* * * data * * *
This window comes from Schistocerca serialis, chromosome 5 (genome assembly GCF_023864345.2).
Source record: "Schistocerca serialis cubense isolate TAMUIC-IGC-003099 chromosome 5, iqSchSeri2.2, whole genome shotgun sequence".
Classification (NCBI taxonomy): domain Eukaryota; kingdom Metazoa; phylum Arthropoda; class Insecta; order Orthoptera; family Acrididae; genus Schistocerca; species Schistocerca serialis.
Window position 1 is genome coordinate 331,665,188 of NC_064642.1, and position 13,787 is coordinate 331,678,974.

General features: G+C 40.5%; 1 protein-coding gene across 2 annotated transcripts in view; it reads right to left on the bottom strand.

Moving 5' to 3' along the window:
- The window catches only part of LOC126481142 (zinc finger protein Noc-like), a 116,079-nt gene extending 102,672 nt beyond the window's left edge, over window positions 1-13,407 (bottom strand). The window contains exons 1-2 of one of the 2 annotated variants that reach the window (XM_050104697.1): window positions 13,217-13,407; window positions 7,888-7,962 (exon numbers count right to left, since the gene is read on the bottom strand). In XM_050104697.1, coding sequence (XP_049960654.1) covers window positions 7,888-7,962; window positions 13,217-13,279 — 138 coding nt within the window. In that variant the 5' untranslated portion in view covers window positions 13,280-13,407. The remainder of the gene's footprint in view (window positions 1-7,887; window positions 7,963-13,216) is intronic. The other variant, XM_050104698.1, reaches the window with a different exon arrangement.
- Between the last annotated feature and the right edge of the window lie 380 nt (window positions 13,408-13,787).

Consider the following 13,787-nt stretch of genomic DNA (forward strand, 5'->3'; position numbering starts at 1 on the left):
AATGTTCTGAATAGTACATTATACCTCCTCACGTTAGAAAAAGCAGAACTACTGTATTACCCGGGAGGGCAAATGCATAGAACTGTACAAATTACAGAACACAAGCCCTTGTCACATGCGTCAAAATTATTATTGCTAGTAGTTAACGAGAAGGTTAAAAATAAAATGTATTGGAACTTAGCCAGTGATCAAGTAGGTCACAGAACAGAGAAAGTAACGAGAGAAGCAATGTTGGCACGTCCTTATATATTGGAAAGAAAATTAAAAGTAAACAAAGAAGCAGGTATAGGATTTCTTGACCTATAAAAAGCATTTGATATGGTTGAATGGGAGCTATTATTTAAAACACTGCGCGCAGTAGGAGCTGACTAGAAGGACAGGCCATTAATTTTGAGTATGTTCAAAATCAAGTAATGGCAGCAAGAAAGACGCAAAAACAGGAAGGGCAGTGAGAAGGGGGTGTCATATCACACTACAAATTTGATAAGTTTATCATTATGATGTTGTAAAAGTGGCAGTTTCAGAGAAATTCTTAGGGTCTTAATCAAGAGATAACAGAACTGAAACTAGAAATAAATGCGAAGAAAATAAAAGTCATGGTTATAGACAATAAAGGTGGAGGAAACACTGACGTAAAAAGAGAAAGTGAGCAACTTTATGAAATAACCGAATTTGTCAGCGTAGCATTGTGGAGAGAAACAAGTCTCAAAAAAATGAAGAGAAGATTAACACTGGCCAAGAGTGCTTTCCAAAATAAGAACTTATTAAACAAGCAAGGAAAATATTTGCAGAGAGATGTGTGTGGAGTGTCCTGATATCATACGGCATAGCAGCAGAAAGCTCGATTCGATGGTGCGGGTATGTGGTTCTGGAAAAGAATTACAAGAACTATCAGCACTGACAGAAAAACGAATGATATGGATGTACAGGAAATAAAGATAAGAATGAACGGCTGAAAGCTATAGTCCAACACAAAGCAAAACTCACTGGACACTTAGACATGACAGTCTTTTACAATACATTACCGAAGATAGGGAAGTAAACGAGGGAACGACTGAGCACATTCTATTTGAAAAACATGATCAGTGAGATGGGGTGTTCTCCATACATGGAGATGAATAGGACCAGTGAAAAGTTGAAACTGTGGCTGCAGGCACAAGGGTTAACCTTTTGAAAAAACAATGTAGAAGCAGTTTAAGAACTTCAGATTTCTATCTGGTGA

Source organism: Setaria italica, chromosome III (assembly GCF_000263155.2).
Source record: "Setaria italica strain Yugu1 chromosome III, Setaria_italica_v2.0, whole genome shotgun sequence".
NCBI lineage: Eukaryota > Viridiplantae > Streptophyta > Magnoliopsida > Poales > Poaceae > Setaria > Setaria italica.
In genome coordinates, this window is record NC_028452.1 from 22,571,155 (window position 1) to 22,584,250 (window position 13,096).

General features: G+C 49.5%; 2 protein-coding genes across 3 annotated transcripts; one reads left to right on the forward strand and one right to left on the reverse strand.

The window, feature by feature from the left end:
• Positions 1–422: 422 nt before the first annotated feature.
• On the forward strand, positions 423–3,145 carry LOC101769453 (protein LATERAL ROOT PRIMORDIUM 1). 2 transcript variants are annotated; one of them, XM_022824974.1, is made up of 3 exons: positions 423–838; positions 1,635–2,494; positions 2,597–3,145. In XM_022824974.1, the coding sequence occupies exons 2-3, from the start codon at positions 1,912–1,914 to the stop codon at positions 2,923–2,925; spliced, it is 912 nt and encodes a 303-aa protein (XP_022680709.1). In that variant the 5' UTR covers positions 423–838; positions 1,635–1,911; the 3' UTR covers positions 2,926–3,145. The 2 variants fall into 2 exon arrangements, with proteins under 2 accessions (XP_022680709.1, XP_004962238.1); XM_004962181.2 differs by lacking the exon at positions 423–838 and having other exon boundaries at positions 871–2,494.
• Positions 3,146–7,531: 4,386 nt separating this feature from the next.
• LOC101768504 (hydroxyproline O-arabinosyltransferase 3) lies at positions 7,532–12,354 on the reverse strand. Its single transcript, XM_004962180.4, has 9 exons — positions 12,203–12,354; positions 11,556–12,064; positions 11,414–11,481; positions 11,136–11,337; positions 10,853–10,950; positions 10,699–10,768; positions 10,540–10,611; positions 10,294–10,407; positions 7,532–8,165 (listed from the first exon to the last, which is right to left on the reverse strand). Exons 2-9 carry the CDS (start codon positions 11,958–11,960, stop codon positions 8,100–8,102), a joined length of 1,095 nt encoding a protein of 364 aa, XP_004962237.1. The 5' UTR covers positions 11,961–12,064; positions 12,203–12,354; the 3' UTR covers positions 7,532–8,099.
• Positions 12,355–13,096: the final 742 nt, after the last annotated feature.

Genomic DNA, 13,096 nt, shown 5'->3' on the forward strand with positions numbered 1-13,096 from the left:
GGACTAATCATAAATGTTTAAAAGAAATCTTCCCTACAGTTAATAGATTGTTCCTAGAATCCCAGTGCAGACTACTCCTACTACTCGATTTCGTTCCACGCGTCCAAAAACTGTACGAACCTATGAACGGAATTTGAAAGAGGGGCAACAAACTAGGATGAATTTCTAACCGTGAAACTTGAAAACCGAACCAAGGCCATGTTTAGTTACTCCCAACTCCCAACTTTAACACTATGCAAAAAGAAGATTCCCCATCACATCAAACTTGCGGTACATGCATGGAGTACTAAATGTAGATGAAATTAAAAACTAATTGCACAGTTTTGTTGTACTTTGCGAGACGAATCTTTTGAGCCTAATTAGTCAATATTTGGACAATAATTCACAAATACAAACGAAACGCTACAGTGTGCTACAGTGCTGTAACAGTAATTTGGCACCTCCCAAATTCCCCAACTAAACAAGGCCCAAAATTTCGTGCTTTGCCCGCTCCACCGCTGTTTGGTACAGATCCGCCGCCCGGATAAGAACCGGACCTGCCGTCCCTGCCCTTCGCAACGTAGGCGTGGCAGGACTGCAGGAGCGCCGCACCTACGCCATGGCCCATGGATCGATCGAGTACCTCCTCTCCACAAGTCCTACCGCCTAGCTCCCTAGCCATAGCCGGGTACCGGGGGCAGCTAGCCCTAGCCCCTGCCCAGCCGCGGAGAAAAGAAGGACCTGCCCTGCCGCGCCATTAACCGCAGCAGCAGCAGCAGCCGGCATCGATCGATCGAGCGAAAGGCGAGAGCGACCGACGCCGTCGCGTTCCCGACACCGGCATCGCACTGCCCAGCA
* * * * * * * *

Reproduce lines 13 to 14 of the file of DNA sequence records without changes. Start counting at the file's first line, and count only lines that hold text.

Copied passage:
NCBI lineage: Eukaryota > Viridiplantae > Streptophyta > Magnoliopsida > Poales > Poaceae > Setaria > Setaria italica.
In genome coordinates, this window is record NC_028452.1 from 22,571,155 (window position 1) to 22,584,250 (window position 13,096).